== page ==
In July of 2009, a few months after Adriana Silva first moved into her rented house in Ewing, she received a call on her mobile phone from an unrecognized number. Adriana took the call, as most of us presumably would – with a hint of cautious curiosity.

A man with an oddly conspicuous Indian accent greeted her. “Hello, is this Adriana?” he asked, to which she ambivalently affirmed.

“This is Jasdesh (pronounced Yash-Desh) Patel,” the man said, “calling on behalf of Jasdesh Patel.”

He abruptly claimed to have taken quite a liking to her Facebook photos – though they were not confirmed friends. “Jasdesh” offered his finest compliments, calling Adriana a “voluptuous woman” who should expect his friend request. Tentatively, she awaited the caller’s electronic entreat, hoping to no sooner discover him to be a jokester with poor taste.

After indeed receiving and accepting the man’s request that night, but only allowing restricted access to her information, Adriana perused his profile. She noted an especially generic default image that seemed as though it were extracted from a cursory “Indian man” Google image search. Doubtful that there was anything of substance to be found about him on Facebook, Adriana resolved to permanently block the apparent charlatan.

After removing him as a Facebook friend, Adriana received multiple calls and voicemails from unknown numbers – all of which proved to be the work of Jasdesh. He called to extensively lament her deletion of their friendship.

The man, whose identity is still a mystery, also wanted to let Adriana know that he was not going to leave her alone.

The calls continued, and Jasdesh’s inquires became more explicit. He asked Adriana whether she was “DTF” (see: urban dictionary) and shelled out additional sexual advances.

The situation intensified when Jasdesh announced that he had Adriana’s address – and would soon be paying her a visit.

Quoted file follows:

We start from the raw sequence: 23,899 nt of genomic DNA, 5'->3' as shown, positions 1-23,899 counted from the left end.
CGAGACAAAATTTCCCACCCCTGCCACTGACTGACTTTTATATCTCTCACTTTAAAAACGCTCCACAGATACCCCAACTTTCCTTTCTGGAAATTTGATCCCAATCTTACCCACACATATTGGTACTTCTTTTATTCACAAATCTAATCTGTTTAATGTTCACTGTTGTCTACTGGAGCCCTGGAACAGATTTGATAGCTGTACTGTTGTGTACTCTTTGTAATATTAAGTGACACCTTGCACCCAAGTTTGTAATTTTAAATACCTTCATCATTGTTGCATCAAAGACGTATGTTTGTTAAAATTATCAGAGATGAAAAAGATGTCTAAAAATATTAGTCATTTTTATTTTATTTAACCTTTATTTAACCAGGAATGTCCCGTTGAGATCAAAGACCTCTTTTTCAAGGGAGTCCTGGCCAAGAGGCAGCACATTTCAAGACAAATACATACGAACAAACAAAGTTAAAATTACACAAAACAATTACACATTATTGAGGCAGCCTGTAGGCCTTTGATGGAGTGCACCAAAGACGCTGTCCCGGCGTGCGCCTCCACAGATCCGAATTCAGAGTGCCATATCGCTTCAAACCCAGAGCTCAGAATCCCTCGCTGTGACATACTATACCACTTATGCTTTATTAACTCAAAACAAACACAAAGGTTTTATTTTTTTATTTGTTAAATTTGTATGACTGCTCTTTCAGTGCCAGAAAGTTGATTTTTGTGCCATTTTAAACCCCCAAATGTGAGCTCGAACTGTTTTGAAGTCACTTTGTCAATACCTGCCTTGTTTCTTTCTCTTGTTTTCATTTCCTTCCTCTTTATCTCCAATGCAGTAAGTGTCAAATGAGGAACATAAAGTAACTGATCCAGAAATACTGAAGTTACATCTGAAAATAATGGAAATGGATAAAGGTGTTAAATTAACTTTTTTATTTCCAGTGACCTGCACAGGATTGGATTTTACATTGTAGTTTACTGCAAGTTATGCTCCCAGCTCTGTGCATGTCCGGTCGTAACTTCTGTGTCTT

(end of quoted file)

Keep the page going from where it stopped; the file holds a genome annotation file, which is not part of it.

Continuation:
Now fearing for her safety, Adriana did not appreciate Jasdesh’s offers of “private computer lessons” – despite his supposed credentials as an Intel employee. In an attempt at what he considered humor, Jasdesh implied that like his company’s graphics chip, his nether-region featured a “Pentium Processor.” Jasdesh was fond of making jokes, though most were likely funny to him alone.

Then the jester got creative. Adriana received a call from a different man who said he had been instructed, via Facebook message from Jasdesh, to call her. The confused man believed he was given the number of a long-lost cousin. These blatant invasions of privacy, troublesome in their own right, kindled greater trauma for Adriana and her housemates. Whatever the culprit’s motive, she felt threatened. Collectively unsettled, Adriana’s housemates began to speculate about who was really on the other end of the line.

Immediately coming to mind was their passive-aggressive neighbor, Don, who regularly displayed contempt for having to live across the street from college students. Not long ago, out of pure spite, he defiantly threw one of the housemate’s garbage cans down a hill. Don’s grievance, they said, was related to some alleged violation of property line adherence. Don actually called the TCNJ administration to complain about the girls, which suggested a strong commitment to making their lives unpleasant. Though he didn’t strike them as particularly tech-savvy, the girls said, Don could not be ruled out as the man behind Jasdesh.

Another plausible suspect was a young man who sublet one of the rooms in Adriana’s house for a short time over the summer – and then vanished. He refused to pay his share of the utility bill, and then subsequently taunted Adriana with text messages about getting off scot-free. With apparent enemies such as these, the perpetrator’s motive is potentially not as innocuous as that of the run-of-the mill creepster across the ocean.